It was not until about mile 30 people began to spread out. Prior to that I could weave in and out of people downhill which I did. I loved it. I wanted to go faster down the mountains. The aid stations were varied in distance apart but all had about the same offering of food. Chicken broth with noodles, cheese, salami, bars, water, tea, coke, sprite, crackers, and cookies. There were so many volunteers and all were happy to help. People lined the streets yelling “Bravo” and ringing cow bells. It was amazing. Children of all ages out all night long! And all the runners I met. They were from all over the world. I loved talking with so many people! I was happy!
Then before mile 50 I began to fill off. My stomach was nauseous. By this point it is Saturday night. The weather was terrible all day Saturday. Cloudy, cold, freezing, snow, rain, hard winds, hail. All day. And each climb it was just colder. I understood the mandatory gear. I put on every layer! All at once! And I was so thankful to have it. I had my shorts, winter tights, and waterproof pants on, t-shirt, long sleeve warm hoodie, wind jacket, and rain jacket, hat, gloves, buff. I had it all. I moved like a polar bear but my pack was light. When I arrived at that aid station I new I needed to take a nap. I thought it may help with the dizziness and nausea. They had beds so I laid down. I woke up and had projectile vomiting. It was only water but I felt terrible. I went to see the doctor. They checked my blood sugar, blood pressure, 02, heart rate, all was fine. I had urinated, so that was good. She gave me something for nausea and told me I had to sleep 30 minutes. ok by me…this tent was warm and dry. My friends, Stacy and Christina showed up here and it was a pleasant surprise. I got up drank some broth per Doctors orders, got myself together and went on my way. Thankfully, Christina gave me her gloves. I lost a glove and my hat somewhere, hers were much warmer anyway! I felt much better I thought but as I ran downhill towards the trail I felt terrible. I finally turned my headlamp off and laid down on someone’s porch. I did not want anyone to see me. I drifted in and out of sleep. I finally got up and started moving again. I had to hold back on running down hill hard because it caused me to feel so nauseated.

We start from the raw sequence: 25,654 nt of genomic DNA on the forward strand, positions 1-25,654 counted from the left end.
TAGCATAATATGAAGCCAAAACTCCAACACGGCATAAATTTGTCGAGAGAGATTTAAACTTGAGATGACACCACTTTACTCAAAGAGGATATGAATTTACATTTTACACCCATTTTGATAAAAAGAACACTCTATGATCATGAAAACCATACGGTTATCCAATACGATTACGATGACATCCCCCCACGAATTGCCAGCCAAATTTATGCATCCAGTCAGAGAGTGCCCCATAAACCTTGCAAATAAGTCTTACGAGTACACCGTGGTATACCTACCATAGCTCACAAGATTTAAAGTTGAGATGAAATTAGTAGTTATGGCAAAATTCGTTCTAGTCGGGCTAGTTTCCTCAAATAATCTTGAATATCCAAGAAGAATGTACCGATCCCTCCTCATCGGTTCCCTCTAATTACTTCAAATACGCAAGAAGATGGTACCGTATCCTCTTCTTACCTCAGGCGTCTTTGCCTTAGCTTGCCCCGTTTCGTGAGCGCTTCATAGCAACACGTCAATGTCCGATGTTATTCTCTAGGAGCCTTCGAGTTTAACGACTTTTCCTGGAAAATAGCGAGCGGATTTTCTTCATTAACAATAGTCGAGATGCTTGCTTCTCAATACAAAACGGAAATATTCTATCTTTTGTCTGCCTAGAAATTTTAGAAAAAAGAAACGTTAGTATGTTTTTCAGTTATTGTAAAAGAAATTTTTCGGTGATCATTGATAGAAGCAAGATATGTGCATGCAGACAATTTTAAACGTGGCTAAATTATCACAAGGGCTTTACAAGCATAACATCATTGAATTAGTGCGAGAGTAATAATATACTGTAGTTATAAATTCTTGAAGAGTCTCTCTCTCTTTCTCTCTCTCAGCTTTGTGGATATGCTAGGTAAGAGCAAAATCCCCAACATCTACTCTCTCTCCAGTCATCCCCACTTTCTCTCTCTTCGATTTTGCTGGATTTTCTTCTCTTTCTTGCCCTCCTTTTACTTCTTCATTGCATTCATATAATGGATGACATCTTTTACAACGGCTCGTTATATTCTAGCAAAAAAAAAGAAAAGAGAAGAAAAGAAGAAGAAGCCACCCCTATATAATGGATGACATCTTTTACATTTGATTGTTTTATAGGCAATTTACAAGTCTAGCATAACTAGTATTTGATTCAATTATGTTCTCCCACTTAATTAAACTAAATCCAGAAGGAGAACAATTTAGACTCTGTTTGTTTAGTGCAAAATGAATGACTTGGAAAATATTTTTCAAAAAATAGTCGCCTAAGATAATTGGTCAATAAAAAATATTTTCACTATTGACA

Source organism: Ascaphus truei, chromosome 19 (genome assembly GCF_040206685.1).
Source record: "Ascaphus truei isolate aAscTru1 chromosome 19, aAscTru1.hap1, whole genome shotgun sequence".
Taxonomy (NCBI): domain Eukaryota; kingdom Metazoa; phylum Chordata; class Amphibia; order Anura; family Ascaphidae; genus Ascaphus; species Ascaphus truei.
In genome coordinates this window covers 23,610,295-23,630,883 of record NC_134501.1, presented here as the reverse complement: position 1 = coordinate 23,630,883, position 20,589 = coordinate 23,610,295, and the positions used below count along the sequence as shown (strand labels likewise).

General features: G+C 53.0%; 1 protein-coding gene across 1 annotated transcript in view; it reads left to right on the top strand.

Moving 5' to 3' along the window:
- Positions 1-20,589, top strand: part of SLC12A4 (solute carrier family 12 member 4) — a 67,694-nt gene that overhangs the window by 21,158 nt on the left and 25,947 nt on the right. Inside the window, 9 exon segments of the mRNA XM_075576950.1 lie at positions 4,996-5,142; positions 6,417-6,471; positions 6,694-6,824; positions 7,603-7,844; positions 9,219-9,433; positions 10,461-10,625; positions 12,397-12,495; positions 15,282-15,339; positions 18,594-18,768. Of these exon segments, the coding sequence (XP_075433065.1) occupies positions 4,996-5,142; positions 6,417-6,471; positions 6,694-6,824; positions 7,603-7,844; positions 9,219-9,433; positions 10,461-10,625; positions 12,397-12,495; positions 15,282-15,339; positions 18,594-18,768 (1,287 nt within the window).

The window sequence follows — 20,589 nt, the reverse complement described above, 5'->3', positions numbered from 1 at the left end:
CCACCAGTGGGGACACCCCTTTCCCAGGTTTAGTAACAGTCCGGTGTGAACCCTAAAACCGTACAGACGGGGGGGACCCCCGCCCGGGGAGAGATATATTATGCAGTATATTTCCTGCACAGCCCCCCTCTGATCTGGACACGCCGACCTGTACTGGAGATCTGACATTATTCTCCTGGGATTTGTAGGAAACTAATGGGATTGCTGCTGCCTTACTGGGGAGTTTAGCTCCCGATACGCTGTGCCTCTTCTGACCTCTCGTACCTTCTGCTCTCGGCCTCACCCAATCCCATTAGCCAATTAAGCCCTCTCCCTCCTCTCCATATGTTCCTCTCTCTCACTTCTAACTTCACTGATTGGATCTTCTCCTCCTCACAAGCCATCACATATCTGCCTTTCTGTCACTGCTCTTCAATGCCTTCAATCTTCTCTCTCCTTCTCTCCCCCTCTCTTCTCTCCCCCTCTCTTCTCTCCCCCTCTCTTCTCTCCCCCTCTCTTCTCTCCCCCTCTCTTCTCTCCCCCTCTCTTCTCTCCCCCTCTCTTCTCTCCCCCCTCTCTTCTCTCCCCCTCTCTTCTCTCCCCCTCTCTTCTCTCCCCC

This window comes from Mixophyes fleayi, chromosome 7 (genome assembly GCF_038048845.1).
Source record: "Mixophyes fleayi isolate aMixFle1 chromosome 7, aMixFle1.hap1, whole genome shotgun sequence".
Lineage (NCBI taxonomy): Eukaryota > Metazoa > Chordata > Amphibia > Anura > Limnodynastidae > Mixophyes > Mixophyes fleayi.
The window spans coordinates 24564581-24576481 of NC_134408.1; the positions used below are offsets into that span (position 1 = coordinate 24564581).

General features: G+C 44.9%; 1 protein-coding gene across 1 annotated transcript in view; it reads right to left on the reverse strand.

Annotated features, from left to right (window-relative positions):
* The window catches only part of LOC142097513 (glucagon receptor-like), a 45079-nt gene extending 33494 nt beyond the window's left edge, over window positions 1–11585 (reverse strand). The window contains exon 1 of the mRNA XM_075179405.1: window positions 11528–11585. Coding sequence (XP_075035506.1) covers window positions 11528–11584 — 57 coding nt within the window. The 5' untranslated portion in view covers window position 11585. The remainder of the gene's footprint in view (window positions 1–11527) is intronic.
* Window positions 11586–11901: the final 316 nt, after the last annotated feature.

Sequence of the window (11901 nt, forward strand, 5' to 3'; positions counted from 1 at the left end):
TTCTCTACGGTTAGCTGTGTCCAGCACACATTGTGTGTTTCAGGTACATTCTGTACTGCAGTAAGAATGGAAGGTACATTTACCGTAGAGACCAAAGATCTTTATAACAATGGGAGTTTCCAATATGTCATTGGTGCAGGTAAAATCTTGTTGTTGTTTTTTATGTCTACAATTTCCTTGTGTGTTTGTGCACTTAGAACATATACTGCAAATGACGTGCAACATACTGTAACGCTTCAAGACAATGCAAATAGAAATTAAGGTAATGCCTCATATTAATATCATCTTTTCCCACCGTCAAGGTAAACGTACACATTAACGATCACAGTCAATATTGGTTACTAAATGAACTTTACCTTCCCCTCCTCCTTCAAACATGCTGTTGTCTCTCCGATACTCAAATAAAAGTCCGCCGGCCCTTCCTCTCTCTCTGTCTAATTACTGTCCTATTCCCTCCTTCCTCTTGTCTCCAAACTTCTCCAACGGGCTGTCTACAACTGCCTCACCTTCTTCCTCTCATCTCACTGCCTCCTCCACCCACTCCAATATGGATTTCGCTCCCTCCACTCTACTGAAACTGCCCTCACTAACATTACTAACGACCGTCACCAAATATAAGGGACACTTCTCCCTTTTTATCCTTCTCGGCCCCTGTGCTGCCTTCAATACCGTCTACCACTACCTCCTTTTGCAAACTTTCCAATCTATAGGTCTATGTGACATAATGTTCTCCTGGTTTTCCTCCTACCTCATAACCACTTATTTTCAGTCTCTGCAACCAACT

By 6am many were struggling. I ended up at an aid station where I knew I had to close my eyes. It was not that I was so tired I was just so dizzy. I assume I was dehydrated. I continued to sip on water. Had tried broth, ect. I never vomited just did not feel well. Anyway,, after that nap I knew time was tight. I had a long way to go and still several climbs. I knew it may not be possible if I did not run the down hills. I drank some coke and took off. I was determined. After that aid station the people told Stacy and Christina I would not make it. They did not tell me and went back to their room. They thought I would just show up because I had been cut.
That is not what happened. I climbed a mountain by Mont Blanc and saw the most beautiful sunrise I have ever seen. Wow! It made tears come to my eyes by the grandeur and beauty. All covered in snow and the warmth of the sun coming through. I felt close to God and my heart filled with joy. From that point on I ran as hard as I could and passed people down hills. I only stopped at the aid stations to fill water bottles and drink coke. I did not feel my best but it did not matter. I was so happy inside! Sunday I finished with three and half hours to spare!
It was a wonderful experience! Thank you to all that cheered me on, ran with me, listened to me, loved me. I know how greatly blessed I am. I will remember this trip for the rest of my days.